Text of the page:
So, here’s the thing. I am about as white as it gets, with my Dutch and Scottish heritage in a Canadian package. Under normal conditions, I would not ever experience racism, so it might be hard for me to really understand what it means, and how it feels, to be judged based on the colour of my skin.
Fortunately for me, though, I have lived in Japan for around 20 years and this has put my lily white skin in the position of being judged. AND IT DRIVES ME CRAZY. Let me assure you that it would drive you nuts too. You would be vocal about it and want to change it. You would not make excuses for it or tell people that they are being over-sensitive.
Let me give you an example. It is an entirely harmless example, but it illustrates the point that even a little bit of judgement can be really annoying.
I have been square dancing since 2007 (so nine years now, for those of you who are reading this in the future). I have learned how to dance to the choreography in three different programmes (basic, mainstream, and plus), and I have danced in Japan, New Zealand, Australia, Germany, and as of this past week, Canada. I am not a perfect dancer, and I certainly do make mistakes, especially because I sometimes have trouble distinguishing my left from my right quickly enough, but under normal conditions, I don’t usually make “square-breaking mistakes” that completely mess everything up.
Some people do make square-breaking mistakes. Beginners will do it all the time because they are not used to hearing the calls and performing them fast enough to keep up with the music. People who have no rhythm, or who are not musically inclined will sometimes break squares. And older people who might have hearing problems, or who are just not fast enough to keep up can often break a square. This happens, and when it does, you just get into a certain formation (facing lines) and wait for the caller to call something that you can do from the formation. It’s no big deal.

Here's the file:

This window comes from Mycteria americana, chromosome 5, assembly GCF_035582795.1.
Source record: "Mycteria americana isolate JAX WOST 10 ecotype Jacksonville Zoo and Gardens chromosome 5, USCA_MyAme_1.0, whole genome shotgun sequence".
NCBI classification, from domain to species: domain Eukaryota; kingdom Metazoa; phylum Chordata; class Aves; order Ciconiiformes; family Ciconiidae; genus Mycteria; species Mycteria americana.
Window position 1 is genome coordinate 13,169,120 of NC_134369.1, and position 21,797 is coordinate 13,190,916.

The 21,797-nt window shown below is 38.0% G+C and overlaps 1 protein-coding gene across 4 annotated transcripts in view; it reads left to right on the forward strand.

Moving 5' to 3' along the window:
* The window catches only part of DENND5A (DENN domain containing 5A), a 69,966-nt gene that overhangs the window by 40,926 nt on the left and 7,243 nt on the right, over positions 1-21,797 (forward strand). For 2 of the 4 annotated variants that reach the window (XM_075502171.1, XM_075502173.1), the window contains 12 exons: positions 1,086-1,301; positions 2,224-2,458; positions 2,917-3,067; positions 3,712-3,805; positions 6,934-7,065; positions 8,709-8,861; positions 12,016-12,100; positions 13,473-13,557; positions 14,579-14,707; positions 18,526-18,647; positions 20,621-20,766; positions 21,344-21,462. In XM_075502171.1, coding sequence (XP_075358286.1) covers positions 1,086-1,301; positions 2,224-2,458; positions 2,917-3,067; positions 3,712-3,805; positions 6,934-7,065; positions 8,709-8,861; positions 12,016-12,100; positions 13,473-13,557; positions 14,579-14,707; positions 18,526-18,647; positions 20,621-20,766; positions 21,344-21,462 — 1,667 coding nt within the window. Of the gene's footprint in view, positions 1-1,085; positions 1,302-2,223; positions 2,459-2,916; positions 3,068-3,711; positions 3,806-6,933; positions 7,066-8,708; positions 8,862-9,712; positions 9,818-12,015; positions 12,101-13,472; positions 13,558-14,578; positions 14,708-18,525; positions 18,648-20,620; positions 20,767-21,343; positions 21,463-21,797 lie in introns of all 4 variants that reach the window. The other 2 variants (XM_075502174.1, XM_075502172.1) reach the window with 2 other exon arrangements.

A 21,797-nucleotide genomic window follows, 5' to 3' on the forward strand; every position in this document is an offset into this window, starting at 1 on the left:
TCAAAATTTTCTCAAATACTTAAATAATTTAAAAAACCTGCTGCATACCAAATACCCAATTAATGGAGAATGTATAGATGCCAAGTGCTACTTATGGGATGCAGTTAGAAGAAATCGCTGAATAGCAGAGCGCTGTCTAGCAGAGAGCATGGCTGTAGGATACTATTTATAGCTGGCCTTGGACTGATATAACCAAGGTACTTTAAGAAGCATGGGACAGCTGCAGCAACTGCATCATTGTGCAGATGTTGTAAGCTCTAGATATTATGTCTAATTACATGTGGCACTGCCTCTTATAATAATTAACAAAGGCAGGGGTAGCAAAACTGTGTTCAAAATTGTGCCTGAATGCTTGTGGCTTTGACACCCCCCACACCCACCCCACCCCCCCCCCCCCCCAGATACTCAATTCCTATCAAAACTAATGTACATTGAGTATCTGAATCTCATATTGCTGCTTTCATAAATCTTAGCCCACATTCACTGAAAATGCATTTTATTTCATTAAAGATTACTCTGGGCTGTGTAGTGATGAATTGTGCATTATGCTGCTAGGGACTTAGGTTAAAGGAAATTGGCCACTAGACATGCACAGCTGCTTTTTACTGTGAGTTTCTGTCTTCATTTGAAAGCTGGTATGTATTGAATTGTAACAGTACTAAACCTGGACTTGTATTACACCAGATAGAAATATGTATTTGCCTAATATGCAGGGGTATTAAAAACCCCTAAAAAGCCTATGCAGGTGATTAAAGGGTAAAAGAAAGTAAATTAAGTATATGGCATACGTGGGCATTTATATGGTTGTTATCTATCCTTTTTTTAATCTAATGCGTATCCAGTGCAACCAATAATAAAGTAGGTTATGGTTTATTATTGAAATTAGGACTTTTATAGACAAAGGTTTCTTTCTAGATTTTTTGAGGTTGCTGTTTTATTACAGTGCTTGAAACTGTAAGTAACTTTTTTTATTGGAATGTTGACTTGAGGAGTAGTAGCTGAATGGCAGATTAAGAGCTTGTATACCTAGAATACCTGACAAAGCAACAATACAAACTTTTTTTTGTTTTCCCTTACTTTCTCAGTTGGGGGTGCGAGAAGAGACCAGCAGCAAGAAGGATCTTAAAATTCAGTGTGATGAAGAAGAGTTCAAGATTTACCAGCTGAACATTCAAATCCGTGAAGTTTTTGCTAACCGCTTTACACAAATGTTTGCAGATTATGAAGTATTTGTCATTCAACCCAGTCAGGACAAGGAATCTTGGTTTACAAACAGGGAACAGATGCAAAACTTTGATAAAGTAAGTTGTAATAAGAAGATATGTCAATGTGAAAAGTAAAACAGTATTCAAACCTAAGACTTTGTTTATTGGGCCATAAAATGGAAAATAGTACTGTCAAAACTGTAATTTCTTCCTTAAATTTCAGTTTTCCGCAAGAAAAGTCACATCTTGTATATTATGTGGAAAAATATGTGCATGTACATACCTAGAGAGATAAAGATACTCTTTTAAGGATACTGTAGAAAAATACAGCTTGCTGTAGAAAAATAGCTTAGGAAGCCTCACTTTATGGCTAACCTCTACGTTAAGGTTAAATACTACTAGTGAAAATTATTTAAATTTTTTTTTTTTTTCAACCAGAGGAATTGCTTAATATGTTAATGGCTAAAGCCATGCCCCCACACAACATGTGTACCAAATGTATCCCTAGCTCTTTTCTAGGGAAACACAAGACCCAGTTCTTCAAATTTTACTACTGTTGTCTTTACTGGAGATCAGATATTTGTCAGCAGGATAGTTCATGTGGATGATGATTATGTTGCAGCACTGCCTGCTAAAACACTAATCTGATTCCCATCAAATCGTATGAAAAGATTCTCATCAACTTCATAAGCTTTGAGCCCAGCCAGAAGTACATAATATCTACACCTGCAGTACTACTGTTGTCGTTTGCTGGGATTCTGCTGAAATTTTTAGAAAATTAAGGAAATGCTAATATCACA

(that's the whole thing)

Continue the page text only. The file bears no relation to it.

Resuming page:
Anyway, the point that I am making is that breaking a square is not that big a deal. It is fixable. However, when I dance in Japan, sometimes I get into a square that has some weak dancers. I hate it when this happens because the other people in the square will often make it clear that they think I was the one who broke the square. You can usually tell when someone thinks that you are a square breaker because they will handle you a bit more forcefully, by leading you with their hands to the correct positioning after every call, or by repeating the call loudly to you. Sometimes I do make mistakes, but as I said, I am not usually the reason that a whole square breaks down. However, if I am in a square that has broken down with dancers who do not know me, I will almost always be seen as the “culprit” and be “kindly” guided for the rest of the song even if I have danced perfectly the entire time.
THIS DRIVES ME CRAZY! Just because the square broke down and I am in it (one white person with seven Japanese people), it is assumed that it is my fault. There isn’t anything I can do to stop this from happening when it does. It is a natural prejudice that some people have and stopping the square to talk about sociological issues is not going to make me a more popular dancer. There isn’t anything I can do about it, other than tell people about it after the fact.